Jesse leaves that unit for a time, and comes back years later to find Nell has grown up into a brave and very beautiful young woman, and as they work in the tent together, practicing medicine on every possible horror war can introduce to the human body, he slowly falls in love with her. But Jesse is very, very shy, and very quiet, and cannot figure out how to even approach courting Nell, especially as she works in his tent, her father is a disaster, and he has, at that time, little to offer her, as he is still serving in the army. Nell has been in the army her whole life, and Jesse wants many better things for her, things he's not able to speak up and provide.

When Nell's mother dies, Jesse and his fellow medical team learn that Nell's father has promised her to a brutal, horrible thug of a man named Major Bones (perfect name, isn't it?). Major Bones is a Major Asshole, and Nell's father is so deeply in debt that, despite his misgivings, he has little choice but to agree to Bones' demand. The medical team and the patients in the tent try several methods to come up with the amount owed to free Nell from life with Bones, but in the end, Jesse steps up, and in a hurried ceremony, marries Nell. Unfortunately, the entire group underestimates Bones' ability to get revenge, and when they wake up the following morning, they find that Bones has orchestrated the retreat of the army in such a way that they and their patients are abandoned in the encampment, alone, unguarded, and likely targets for the ever-approaching French army.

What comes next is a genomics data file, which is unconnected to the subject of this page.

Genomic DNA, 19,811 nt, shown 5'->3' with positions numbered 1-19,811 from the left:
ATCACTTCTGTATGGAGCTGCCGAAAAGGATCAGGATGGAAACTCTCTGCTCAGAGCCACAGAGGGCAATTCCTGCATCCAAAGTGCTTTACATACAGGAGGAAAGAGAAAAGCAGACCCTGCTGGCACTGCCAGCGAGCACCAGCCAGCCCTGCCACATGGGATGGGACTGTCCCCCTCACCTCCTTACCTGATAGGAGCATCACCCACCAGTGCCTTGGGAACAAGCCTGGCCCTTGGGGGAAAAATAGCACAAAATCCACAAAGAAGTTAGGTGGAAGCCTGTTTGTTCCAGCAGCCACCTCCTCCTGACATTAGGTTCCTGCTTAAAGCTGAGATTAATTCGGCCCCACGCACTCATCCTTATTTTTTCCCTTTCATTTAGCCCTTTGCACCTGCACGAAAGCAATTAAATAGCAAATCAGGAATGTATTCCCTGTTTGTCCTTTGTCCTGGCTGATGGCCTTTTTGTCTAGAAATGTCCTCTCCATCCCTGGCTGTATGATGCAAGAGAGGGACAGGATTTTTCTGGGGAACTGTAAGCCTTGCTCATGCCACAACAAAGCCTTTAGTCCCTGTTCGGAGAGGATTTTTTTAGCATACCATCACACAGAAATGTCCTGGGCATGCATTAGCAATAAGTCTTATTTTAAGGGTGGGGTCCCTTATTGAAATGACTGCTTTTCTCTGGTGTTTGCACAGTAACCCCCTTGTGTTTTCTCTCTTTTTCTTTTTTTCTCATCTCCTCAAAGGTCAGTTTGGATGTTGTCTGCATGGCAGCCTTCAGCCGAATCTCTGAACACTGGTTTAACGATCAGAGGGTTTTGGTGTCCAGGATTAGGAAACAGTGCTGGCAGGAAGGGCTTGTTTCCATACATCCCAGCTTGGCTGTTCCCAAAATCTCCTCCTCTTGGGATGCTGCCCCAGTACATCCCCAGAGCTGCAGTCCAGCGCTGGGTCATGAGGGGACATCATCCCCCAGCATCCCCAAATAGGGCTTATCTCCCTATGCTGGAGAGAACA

There are two journeys in the book. First, the literal journey of Nell, Jesse, the doctors, and the patients from their abandoned encampment to the location of the army in Portugal. It's a road trip with danger, intrigue and a lot of bandages. Second, Nell and Jesse journey from being friends and coworkers in battle to being honest about their feelings. Jesse has to learn to speak up for himself, though he has no idea that those same feelings he can't talk about are obvious and telegraphed by his relentlessly honorable actions. His actions deliver an emotional monologue with a backdrop of Rockette dancers holding signs, but only if one notices – and Nell does not.